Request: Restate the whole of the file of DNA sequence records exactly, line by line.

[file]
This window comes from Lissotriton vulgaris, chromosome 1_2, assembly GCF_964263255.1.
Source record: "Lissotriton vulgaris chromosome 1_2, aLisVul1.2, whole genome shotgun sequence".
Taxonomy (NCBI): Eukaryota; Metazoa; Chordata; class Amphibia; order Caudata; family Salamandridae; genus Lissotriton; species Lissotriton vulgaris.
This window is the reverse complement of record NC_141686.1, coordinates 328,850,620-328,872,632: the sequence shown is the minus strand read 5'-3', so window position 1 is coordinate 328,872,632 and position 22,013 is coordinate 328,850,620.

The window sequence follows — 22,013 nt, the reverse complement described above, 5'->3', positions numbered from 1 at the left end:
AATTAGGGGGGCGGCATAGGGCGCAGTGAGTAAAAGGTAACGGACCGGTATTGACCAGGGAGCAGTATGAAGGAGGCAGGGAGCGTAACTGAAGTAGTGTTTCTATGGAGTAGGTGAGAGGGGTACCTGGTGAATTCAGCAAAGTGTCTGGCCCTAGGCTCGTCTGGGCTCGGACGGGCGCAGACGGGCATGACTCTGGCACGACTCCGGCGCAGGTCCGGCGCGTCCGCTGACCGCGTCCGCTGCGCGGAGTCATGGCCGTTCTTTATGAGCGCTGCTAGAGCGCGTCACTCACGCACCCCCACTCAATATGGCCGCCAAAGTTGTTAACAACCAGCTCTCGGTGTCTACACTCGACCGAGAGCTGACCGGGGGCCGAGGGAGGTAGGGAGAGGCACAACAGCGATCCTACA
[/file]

This window comes from Lissotriton vulgaris, chromosome 1_2, assembly GCF_964263255.1.
Source record: "Lissotriton vulgaris chromosome 1_2, aLisVul1.2, whole genome shotgun sequence".
Taxonomy (NCBI): Eukaryota; Metazoa; Chordata; class Amphibia; order Caudata; family Salamandridae; genus Lissotriton; species Lissotriton vulgaris.
This window is the reverse complement of record NC_141686.1, coordinates 328,850,620-328,872,632: the sequence shown is the minus strand read 5'-3', so window position 1 is coordinate 328,872,632 and position 22,013 is coordinate 328,850,620.

The window sequence follows — 22,013 nt, the reverse complement described above, 5'->3', positions numbered from 1 at the left end:
AATTAGGGGGGCGGCATAGGGCGCAGTGAGTAAAAGGTAACGGACCGGTATTGACCAGGGAGCAGTATGAAGGAGGCAGGGAGCGTAACTGAAGTAGTGTTTCTATGGAGTAGGTGAGAGGGGTACCTGGTGAATTCAGCAAAGTGTCTGGCCCTAGGCTCGTCTGGGCTCGGACGGGCGCAGACGGGCATGACTCTGGCACGACTCCGGCGCAGGTCCGGCGCGTCCGCTGACCGCGTCCGCTGCGCGGAGTCATGGCCGTTCTTTATGAGCGCTGCTAGAGCGCGTCACTCACGCACCCCCACTCAATATGGCCGCCAAAGTTGTTAACAACCAGCTCTCGGTGTCTACACTCGACCGAGAGCTGACCGGGGGCCGAGGGAGGTAGGGAGAGGCACAACAGCGATCCTACA